2: Justin Allgaier

2: Justin Allgaier

From Chicken Soup for the Soul: Billy Graham & Me

• 2 •
JUSTIN ALLGAIER

NASCAR driver and 2008 ARCA Re/Max Series Champion

The first time I heard about Billy Graham, I was pretty young, probably about ten years old. I grew up in the Church, and they talked about him a lot at Sunday school. The two teachers who taught me were big Billy Graham fans. He actually went to Wheaton College, just a three-hour drive from where I lived in Riverton, Illinois. Even though I was young, I felt close to him. I think the part that impressed me was that a lot of roads were paved because of him. Compared to the average community church, his crusades helped make evangelical Christianity more mainstream. Even if there were tens, hundreds, or thousands in a congregation — or however many might go to a local church — there really wasn’t anybody out there like Billy Graham, whose preaching reached millions around the world.

I had achieved personal success as a NASCAR driver, already winning titles at fifteen, which had made me a celebrity while I was still in high school, but it was Billy Graham who allowed me to see that one person’s voice can make a real difference.

I think the biggest thing that I like is that he wasn’t afraid to go anywhere with his teaching, even to communist countries like North Korea and the Soviet Union. A lot of people just go with what’s politically popular. When Jesus dwelt among us, He preached everywhere, to anyone who was willing to listen.

Billy Graham’s preaching during the Vietnam War also influenced me, inspiring me to stand up and talk about what I believe in. When Billy Graham visited the troops, many critics wanted him to take a political stand on the Vietnam War. Those who protested against it demanded that he side with them. Those who supported it wanted the same. As he wrote in his autobiography, when reporters asked if he was in favor of the war or against it during one of his trips to Vietnam, he told them, “My only desire is to minister to our troops by my prayers and spiritual help wherever I can.” I just thought that was very cool, and some of the things he said were pretty powerful, even though they were very controversial at the time.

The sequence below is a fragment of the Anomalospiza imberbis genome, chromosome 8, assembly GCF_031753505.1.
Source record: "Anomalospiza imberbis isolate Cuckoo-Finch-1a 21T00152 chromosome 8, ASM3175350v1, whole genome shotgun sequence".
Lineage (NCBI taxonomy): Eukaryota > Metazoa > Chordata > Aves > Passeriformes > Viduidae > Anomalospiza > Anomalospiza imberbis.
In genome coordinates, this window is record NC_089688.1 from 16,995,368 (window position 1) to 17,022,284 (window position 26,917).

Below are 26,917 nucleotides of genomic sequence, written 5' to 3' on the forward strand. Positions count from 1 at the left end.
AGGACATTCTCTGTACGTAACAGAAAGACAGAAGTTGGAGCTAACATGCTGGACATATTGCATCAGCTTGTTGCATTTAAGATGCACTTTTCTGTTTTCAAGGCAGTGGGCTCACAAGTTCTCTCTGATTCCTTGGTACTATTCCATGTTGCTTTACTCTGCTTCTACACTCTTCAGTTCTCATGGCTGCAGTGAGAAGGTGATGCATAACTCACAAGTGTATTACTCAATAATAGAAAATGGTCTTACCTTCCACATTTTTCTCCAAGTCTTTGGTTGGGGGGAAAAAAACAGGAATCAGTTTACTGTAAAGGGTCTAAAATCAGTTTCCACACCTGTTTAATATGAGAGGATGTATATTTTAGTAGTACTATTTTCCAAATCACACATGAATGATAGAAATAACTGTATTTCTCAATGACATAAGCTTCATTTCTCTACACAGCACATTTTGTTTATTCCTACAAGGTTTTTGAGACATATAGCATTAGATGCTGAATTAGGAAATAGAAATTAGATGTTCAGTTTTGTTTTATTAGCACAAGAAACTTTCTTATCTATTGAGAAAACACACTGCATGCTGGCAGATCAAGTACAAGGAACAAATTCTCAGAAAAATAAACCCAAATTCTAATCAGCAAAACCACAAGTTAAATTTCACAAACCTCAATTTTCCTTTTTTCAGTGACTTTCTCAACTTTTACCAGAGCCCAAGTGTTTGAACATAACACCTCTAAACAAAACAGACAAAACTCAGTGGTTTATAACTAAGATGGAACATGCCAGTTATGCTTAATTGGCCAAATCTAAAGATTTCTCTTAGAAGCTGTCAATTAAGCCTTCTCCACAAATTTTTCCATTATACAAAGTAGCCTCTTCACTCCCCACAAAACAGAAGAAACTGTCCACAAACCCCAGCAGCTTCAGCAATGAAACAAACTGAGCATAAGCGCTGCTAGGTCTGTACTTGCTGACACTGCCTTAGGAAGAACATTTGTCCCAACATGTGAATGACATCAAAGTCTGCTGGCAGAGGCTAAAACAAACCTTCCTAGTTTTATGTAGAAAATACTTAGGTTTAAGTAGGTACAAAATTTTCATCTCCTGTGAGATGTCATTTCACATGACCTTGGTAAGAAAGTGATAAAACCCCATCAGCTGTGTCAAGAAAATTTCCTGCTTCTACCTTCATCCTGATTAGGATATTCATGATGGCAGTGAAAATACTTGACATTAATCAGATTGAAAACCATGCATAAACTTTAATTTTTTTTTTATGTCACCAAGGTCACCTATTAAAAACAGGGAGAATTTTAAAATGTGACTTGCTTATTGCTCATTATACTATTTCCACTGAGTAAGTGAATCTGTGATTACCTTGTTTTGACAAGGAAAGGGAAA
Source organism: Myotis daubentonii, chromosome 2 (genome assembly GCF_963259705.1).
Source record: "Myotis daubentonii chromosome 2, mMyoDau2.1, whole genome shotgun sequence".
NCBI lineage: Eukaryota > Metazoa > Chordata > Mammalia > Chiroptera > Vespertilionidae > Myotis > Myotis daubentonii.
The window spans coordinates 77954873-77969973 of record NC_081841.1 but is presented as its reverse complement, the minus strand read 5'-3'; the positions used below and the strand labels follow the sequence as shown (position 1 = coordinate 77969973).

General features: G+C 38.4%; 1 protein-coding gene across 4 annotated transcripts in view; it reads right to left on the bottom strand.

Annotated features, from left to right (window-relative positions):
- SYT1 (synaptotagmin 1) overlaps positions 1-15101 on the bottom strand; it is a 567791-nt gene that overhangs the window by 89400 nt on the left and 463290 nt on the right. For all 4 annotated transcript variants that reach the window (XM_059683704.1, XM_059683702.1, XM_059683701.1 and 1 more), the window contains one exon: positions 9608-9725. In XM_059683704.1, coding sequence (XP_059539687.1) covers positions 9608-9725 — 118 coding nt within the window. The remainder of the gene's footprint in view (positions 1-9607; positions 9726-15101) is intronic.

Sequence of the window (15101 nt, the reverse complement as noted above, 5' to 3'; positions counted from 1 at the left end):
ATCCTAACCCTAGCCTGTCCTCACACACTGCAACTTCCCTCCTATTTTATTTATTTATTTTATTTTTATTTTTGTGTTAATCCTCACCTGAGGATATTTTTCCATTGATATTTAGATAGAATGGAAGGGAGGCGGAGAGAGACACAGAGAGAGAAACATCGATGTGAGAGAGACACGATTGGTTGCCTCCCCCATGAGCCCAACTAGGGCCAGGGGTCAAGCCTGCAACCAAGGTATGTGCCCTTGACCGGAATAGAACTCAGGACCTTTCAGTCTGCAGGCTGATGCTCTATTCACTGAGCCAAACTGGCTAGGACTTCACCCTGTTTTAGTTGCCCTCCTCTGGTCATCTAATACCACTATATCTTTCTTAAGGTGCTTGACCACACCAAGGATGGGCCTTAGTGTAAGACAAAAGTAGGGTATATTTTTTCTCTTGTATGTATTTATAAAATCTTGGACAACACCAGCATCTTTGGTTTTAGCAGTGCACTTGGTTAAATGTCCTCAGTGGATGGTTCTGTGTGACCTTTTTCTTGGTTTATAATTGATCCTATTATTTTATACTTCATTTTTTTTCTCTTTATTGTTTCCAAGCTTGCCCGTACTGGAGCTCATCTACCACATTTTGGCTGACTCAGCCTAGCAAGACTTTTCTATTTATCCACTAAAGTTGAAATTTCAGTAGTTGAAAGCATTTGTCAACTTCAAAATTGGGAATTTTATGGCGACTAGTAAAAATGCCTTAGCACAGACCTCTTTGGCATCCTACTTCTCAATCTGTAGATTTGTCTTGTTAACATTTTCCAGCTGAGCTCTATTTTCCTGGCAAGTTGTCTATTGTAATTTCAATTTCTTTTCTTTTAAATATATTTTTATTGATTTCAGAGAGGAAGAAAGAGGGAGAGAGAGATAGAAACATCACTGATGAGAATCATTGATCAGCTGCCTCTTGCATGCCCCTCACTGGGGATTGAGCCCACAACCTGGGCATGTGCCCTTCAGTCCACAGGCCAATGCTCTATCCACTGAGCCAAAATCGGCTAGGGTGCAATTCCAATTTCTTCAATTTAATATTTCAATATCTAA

When I moved to North Carolina in 2008, it was amazing to see the following that he had. I was already a fan, and with him having gone to school in my own home state of Illinois and my now living in Charlotte where the Billy Graham Evangelistic Association is headquartered, it is as if he’s been a continuing presence throughout my life. But to actually arrive in Charlotte and see the following that he has here is unbelievable. It seems like there aren’t many people in the community who haven’t been touched in some way by him. It’s like everybody you run into has a story about him. You don’t normally have that effect on a big city.

Religious figures typically come and go. Their popularity peaks quickly, whereas Billy Graham has been popular for decades. I think that speaks volumes about the person he is, and how cool it is that he could have done that. I’m twenty-six years old, and Billy Graham is in his nineties, and I’ve been very lucky to be alive at the same time as him.

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